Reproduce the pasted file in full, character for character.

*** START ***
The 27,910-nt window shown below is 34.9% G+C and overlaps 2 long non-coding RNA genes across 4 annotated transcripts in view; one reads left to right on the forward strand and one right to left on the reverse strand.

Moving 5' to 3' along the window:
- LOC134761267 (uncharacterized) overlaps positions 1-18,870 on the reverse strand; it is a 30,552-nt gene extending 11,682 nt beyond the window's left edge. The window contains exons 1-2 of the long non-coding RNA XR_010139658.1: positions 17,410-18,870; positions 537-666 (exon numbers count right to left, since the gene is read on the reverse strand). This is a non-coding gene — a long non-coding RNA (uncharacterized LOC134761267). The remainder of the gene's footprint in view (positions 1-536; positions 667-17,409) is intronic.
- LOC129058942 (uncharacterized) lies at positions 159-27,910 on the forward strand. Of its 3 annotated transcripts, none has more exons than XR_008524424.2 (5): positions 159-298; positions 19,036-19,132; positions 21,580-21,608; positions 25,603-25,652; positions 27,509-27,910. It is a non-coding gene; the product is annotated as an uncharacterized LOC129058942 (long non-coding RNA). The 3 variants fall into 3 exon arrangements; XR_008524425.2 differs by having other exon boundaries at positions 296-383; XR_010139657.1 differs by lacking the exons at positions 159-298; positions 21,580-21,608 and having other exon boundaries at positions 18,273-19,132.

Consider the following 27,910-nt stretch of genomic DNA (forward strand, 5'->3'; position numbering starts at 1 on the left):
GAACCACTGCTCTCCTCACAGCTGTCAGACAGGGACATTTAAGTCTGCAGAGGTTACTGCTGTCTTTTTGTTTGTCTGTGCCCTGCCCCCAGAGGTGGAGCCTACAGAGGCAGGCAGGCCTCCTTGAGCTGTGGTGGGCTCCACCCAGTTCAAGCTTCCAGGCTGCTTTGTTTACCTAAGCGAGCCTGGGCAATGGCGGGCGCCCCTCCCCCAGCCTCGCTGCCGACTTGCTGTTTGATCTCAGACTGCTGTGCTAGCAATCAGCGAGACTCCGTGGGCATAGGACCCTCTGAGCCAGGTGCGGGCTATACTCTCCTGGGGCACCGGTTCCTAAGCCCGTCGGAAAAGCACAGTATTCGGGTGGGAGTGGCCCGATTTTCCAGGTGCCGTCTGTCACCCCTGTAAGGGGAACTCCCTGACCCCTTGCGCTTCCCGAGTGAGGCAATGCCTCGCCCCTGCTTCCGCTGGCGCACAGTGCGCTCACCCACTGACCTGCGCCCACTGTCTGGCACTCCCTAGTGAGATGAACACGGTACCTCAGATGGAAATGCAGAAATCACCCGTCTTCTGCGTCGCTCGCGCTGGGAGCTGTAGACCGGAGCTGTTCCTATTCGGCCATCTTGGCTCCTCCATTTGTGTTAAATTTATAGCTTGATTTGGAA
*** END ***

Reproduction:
The 27,910-nt window shown below is 34.9% G+C and overlaps 2 long non-coding RNA genes across 4 annotated transcripts in view; one reads left to right on the forward strand and one right to left on the reverse strand.

Moving 5' to 3' along the window:
- LOC134761267 (uncharacterized) overlaps positions 1-18,870 on the reverse strand; it is a 30,552-nt gene extending 11,682 nt beyond the window's left edge. The window contains exons 1-2 of the long non-coding RNA XR_010139658.1: positions 17,410-18,870; positions 537-666 (exon numbers count right to left, since the gene is read on the reverse strand). This is a non-coding gene — a long non-coding RNA (uncharacterized LOC134761267). The remainder of the gene's footprint in view (positions 1-536; positions 667-17,409) is intronic.
- LOC129058942 (uncharacterized) lies at positions 159-27,910 on the forward strand. Of its 3 annotated transcripts, none has more exons than XR_008524424.2 (5): positions 159-298; positions 19,036-19,132; positions 21,580-21,608; positions 25,603-25,652; positions 27,509-27,910. It is a non-coding gene; the product is annotated as an uncharacterized LOC129058942 (long non-coding RNA). The 3 variants fall into 3 exon arrangements; XR_008524425.2 differs by having other exon boundaries at positions 296-383; XR_010139657.1 differs by lacking the exons at positions 159-298; positions 21,580-21,608 and having other exon boundaries at positions 18,273-19,132.

Consider the following 27,910-nt stretch of genomic DNA (forward strand, 5'->3'; position numbering starts at 1 on the left):
GAACCACTGCTCTCCTCACAGCTGTCAGACAGGGACATTTAAGTCTGCAGAGGTTACTGCTGTCTTTTTGTTTGTCTGTGCCCTGCCCCCAGAGGTGGAGCCTACAGAGGCAGGCAGGCCTCCTTGAGCTGTGGTGGGCTCCACCCAGTTCAAGCTTCCAGGCTGCTTTGTTTACCTAAGCGAGCCTGGGCAATGGCGGGCGCCCCTCCCCCAGCCTCGCTGCCGACTTGCTGTTTGATCTCAGACTGCTGTGCTAGCAATCAGCGAGACTCCGTGGGCATAGGACCCTCTGAGCCAGGTGCGGGCTATACTCTCCTGGGGCACCGGTTCCTAAGCCCGTCGGAAAAGCACAGTATTCGGGTGGGAGTGGCCCGATTTTCCAGGTGCCGTCTGTCACCCCTGTAAGGGGAACTCCCTGACCCCTTGCGCTTCCCGAGTGAGGCAATGCCTCGCCCCTGCTTCCGCTGGCGCACAGTGCGCTCACCCACTGACCTGCGCCCACTGTCTGGCACTCCCTAGTGAGATGAACACGGTACCTCAGATGGAAATGCAGAAATCACCCGTCTTCTGCGTCGCTCGCGCTGGGAGCTGTAGACCGGAGCTGTTCCTATTCGGCCATCTTGGCTCCTCCATTTGTGTTAAATTTATAGCTTGATTTGGAA